If so yes most Ax are strong preflop hands in 6 max games our V are going to be calling with a wider range So we win with high card Ace often.
Of course we have to play well post flop.
A5 first in CO 9 handed is also playable if the player on the BTN is passive or weak or Tight AGG.
I know you are thinking tight AGG will raise me a lot but we need not worry about folding to a player with a tight range because they are not wide enough to be playing hands were we are folding strong equity when holding A5 off
A5 off is also a very good ISO 3 bet hand versus a straight forward player opening a wider range preflop in EP when in CO 9 handed. It is a great range balancer that we seldom stack off with post flop.
Just one point about the above suggestions.
What stake level you are playing matters. If you are playing No-Foldem Holdem our V do not fold pairs post flop so our steal equity drops with this hand. So post flop we would reduce our steal attempts as low stakes players fold any pair 50% less often than mid-stakes players do. Versus low stakes we raise A5 off and then over bet value our hands instead of stealing. We still steal pots but only the most obvious they will fold runout type of situations.
First of all if we are talking about raising first in, then it does not matter, how many people are on the table. It only matter, how many are left to act behind you. So a CO opening range on a 9-handed table should be exactly the same as a CO opening range on a 6-handed table, since in both cases there are 3 people left to act, who could each wake up with a hand better than yours.
And I will say, that A5o should normally be opened from CO, but it is also near the bottom of our range. Therefore there can be some situations, where its reasonable to not open it. This could include aggressive 3-betters behind or a BTN, who loves to float a lot. It could also be tournament situations, where you have a lot of ICM pressure on your shoulders.
Exactly, as Fundiver says the table size doesn't impact this decision much (besides the total of the ante's being slightly more in a full ring table if it's a very close decision).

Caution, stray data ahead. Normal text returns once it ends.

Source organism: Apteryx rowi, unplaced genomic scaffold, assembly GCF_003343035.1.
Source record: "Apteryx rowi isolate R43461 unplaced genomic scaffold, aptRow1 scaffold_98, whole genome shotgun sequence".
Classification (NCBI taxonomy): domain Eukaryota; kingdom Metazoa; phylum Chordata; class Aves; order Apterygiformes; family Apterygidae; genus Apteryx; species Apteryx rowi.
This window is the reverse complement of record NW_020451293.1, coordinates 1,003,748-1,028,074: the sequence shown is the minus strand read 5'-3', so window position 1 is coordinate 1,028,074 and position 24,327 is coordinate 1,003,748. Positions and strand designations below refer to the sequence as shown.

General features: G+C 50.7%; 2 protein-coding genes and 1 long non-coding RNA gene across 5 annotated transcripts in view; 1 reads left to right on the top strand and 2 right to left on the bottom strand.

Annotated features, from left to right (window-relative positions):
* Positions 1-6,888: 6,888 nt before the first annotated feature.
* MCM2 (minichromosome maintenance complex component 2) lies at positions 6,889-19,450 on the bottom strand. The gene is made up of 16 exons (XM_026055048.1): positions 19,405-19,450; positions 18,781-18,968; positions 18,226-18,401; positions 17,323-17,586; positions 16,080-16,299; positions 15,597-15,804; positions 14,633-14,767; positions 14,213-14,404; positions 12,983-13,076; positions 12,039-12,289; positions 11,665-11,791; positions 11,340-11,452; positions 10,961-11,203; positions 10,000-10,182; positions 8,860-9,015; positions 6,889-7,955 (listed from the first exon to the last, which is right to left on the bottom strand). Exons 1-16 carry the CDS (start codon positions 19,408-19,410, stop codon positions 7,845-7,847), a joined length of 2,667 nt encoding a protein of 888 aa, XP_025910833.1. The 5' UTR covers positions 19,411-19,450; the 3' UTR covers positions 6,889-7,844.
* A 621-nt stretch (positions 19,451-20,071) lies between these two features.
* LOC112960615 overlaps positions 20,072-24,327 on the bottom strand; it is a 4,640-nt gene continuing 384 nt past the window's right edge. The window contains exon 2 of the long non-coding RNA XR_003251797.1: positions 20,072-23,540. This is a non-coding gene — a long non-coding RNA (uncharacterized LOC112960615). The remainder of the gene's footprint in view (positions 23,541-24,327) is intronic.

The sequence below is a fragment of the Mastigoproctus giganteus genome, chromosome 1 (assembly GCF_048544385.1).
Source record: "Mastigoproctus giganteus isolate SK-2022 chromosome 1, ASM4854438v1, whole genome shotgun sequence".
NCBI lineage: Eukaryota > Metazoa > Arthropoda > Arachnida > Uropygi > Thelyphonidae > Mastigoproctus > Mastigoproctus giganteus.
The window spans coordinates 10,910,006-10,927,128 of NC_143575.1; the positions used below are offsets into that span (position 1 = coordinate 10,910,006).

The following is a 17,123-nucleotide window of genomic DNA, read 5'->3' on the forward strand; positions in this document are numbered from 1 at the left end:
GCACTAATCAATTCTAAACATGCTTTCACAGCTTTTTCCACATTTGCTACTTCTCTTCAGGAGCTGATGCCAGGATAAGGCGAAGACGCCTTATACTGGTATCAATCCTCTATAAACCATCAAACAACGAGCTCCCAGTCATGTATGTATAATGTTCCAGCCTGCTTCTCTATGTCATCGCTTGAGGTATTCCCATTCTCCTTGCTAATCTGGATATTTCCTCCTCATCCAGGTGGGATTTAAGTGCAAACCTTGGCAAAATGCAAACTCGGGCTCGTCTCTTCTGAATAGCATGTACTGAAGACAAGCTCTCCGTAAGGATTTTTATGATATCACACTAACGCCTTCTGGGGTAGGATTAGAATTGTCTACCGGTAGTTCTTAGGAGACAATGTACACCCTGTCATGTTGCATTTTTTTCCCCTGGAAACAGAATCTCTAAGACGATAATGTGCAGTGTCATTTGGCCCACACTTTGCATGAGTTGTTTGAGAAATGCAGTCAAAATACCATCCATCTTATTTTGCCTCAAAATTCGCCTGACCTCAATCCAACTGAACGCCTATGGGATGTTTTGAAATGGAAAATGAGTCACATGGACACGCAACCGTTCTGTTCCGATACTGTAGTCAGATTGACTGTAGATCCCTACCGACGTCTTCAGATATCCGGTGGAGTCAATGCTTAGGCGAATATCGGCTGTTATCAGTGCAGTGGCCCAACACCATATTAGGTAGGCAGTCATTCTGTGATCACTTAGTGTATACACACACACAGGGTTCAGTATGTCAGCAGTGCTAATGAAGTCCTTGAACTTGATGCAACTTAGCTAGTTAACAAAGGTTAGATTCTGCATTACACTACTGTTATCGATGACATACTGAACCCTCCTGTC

For me I would usually fold without an ante in either full ring or 6-max, and play it with an ante. And I agree there are times to fold it against aggressive players left to act or with stacks being unfavorable to us in bubble/payjump spots.
Generally I'd fold it, but it is close as other have pointed out. Even though I'd personally be more inclined to fold it, I am certainly capable of playing any two cards if I think it is a good spot. Maybe the Big Blind is a fish I think I can out-play postflop or the blinds are nitty enough to make my blind steal attempt profitable.
The Ax hand does block AA, AK and AQ - I even have a few more outs with AX suited hands to the flush
Because Ace-rag hands aren't too good, I usually fold them; they certainly aren't good enough to play for value I think. With that said, they do sometimes make good hands to 3-bet bluff with or go after the blinds and antes if you are able to let them go in the face of resistance.
Everyone has their own playstyle though. Just because I would play the situation that way, this doesn't mean it is the only "good" way to play it by any means
A) 6-max ands 9-max don't really differ if you look at it from the perspective of downstream action. ie CO is CO...BTN is BTN...no diff.
B) A5o is at the bottom of our range here
So this gets some of us on the fence, some ready to play and others an easy fold.
So what might cause some of the callers to fold and some of the folders to call? (Note: This didn't way whether it was cash game or tourney. As I play tourneys, most of my comments are with these in mind, but some will apply across the board)
1. Stack Depth / Tourney Stage
When you are short stacked or mid to late game, you need to look after your chips a little more carefully than early game. Early game you may have little or no intel. Around bubble time, it will depend on the tourney and the table. I like stealing around the bubble, whereas many playres like to coast into the money and then get playful again. Proceed with caution.
2. Player Aggression
You should be gathering intel on all players. You should know the likelihood that a downstream player will call/3-Bet/Defend Blinds. In such cases, you might either choose to err on the side of caution and fold. But you cannot bluff a call-station and you cannot reason with a maniac.
3. Player Activity
If you have a HUD, VPIP will give you an idea of how much your opponents will voluntarily put chips into the pot. Broadly, where VPIP is 15 or below, I'll add a "Nit" label. Above and through mid 20-s I'll labbel them "Tight". Above and through 40 -- Loose. Above 40, "Fishy".
I will further label with Passive or Aggressive according to their actions.
When there are Nits and Tight Passives, I will tend to play/3-bet with A5o from CO (with no preceding action). They are more likely to fold or flat.
With Tight Aggressives I am more inclined to fold and wait for a better opportunity. I can avoid the discomfort of having to call a three-bet, a donk-bet and can avoid chasing post-flop.
The trouble with aggressives, even when they are bluffy, is that sometimes they have a hand. And I don't want to be the one paying them.
With Loose and Fish, you basically need to be able to win at showdown. Better off flatting or small bet running into these guys until you are confident you have the best hand. You'll need to pay attention post-flop. These players often play connectors, suited connectors, and almost anything suited -- especially early game.
Bet when you hit. Check when you don't. (Usually). Control the pot size until you have strength.
I'm sure there are other considerations...
But I've gotta run!